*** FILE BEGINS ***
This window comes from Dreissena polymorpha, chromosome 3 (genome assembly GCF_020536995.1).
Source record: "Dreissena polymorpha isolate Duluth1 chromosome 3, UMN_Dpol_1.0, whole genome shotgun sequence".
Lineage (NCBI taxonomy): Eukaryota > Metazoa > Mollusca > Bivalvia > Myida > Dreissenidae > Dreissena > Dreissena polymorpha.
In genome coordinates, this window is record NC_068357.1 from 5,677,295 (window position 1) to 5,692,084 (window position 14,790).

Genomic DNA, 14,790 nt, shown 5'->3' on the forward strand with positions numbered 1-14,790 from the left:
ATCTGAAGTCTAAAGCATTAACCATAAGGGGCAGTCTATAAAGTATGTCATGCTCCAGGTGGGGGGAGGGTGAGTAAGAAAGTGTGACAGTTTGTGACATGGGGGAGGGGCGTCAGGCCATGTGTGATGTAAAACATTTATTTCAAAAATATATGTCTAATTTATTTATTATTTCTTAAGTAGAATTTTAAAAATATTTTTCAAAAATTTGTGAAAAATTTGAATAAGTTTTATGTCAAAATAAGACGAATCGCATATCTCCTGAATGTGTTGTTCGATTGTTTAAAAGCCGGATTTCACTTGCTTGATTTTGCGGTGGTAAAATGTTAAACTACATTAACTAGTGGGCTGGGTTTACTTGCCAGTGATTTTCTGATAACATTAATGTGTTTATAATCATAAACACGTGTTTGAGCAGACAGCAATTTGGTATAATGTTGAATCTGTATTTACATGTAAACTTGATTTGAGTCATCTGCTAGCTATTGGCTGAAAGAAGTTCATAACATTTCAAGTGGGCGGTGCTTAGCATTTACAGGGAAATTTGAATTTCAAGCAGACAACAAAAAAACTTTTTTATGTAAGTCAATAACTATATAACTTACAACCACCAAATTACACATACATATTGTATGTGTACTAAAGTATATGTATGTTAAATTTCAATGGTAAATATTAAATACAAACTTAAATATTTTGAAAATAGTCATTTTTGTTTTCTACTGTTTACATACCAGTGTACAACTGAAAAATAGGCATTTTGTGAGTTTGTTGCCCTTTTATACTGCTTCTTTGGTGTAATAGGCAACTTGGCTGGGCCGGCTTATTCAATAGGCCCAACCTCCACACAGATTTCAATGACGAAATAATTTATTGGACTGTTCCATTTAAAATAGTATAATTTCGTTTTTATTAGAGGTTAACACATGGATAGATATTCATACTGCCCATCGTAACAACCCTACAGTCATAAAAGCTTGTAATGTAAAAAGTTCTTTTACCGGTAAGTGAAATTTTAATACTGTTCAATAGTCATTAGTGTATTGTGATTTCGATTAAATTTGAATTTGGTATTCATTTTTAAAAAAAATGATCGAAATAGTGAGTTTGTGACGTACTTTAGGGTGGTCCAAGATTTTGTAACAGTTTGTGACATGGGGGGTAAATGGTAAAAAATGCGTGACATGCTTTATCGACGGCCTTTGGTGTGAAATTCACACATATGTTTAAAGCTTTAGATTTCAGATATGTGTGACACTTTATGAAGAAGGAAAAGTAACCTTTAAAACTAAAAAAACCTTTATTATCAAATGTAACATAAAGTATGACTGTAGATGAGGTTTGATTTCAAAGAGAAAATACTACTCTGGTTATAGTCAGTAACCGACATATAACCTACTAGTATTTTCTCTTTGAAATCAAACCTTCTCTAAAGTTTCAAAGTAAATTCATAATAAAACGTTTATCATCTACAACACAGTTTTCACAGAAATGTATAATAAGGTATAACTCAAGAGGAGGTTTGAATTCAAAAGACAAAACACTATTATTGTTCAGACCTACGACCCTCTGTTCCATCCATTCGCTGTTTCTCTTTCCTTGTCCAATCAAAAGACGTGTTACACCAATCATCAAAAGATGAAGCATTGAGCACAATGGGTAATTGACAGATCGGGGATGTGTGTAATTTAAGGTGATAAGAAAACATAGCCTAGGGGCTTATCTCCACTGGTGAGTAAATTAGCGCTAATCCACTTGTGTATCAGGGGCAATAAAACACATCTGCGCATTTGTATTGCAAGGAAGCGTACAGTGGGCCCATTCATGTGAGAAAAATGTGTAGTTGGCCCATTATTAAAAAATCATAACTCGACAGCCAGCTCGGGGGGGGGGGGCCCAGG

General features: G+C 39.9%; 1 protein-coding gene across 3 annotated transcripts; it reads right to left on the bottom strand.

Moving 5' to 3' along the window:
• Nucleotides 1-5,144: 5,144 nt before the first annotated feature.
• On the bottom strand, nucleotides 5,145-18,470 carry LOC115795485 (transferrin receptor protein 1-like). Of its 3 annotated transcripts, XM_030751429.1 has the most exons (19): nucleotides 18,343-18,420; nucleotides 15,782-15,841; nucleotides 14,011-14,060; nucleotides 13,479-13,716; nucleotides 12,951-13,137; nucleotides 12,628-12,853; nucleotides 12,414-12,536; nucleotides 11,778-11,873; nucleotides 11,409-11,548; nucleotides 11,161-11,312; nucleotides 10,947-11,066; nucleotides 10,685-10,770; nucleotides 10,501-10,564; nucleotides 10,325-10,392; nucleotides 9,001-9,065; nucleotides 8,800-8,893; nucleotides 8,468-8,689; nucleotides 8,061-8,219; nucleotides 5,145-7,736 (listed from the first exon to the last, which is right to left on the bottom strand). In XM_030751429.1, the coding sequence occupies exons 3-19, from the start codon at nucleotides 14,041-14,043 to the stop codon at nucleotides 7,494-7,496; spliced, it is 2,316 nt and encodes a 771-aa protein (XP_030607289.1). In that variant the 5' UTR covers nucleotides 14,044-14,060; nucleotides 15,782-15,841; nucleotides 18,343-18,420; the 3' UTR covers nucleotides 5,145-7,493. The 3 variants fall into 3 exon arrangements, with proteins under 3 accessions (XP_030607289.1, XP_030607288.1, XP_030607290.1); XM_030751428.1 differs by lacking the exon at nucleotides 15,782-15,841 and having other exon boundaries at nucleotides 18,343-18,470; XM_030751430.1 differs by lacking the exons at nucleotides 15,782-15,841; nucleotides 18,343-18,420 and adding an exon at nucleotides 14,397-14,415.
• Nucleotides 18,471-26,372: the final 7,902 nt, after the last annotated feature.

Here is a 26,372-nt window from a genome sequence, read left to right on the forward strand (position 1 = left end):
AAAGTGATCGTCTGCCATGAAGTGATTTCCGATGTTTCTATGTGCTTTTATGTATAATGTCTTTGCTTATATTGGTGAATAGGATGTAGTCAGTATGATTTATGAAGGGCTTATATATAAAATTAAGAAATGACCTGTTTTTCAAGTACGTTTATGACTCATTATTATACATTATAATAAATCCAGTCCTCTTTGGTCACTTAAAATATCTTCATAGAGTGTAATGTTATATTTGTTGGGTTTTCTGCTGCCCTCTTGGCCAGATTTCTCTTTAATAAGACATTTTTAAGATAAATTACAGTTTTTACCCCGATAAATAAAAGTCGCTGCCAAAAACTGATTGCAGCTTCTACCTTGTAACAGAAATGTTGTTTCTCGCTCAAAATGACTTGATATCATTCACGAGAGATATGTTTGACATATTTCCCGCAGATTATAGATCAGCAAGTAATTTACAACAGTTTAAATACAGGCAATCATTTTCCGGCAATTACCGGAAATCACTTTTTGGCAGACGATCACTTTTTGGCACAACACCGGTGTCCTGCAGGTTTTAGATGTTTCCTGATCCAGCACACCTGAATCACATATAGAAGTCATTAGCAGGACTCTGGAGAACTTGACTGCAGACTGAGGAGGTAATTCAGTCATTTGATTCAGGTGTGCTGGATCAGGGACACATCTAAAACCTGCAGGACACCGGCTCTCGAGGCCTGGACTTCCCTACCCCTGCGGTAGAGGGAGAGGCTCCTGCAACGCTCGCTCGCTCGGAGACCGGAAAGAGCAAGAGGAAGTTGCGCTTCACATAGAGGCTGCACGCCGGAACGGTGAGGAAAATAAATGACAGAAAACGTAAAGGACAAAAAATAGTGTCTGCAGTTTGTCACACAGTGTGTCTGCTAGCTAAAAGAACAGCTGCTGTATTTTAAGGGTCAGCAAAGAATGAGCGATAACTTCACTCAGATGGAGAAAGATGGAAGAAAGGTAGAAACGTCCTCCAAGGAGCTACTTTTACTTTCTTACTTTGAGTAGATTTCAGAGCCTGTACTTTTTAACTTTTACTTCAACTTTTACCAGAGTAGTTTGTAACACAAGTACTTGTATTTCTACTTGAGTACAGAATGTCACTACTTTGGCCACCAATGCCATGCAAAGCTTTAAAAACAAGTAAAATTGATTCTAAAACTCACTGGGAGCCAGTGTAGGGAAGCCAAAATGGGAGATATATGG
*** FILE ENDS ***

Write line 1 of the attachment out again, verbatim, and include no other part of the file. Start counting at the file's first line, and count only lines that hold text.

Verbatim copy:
This window comes from Dreissena polymorpha, chromosome 3 (genome assembly GCF_020536995.1).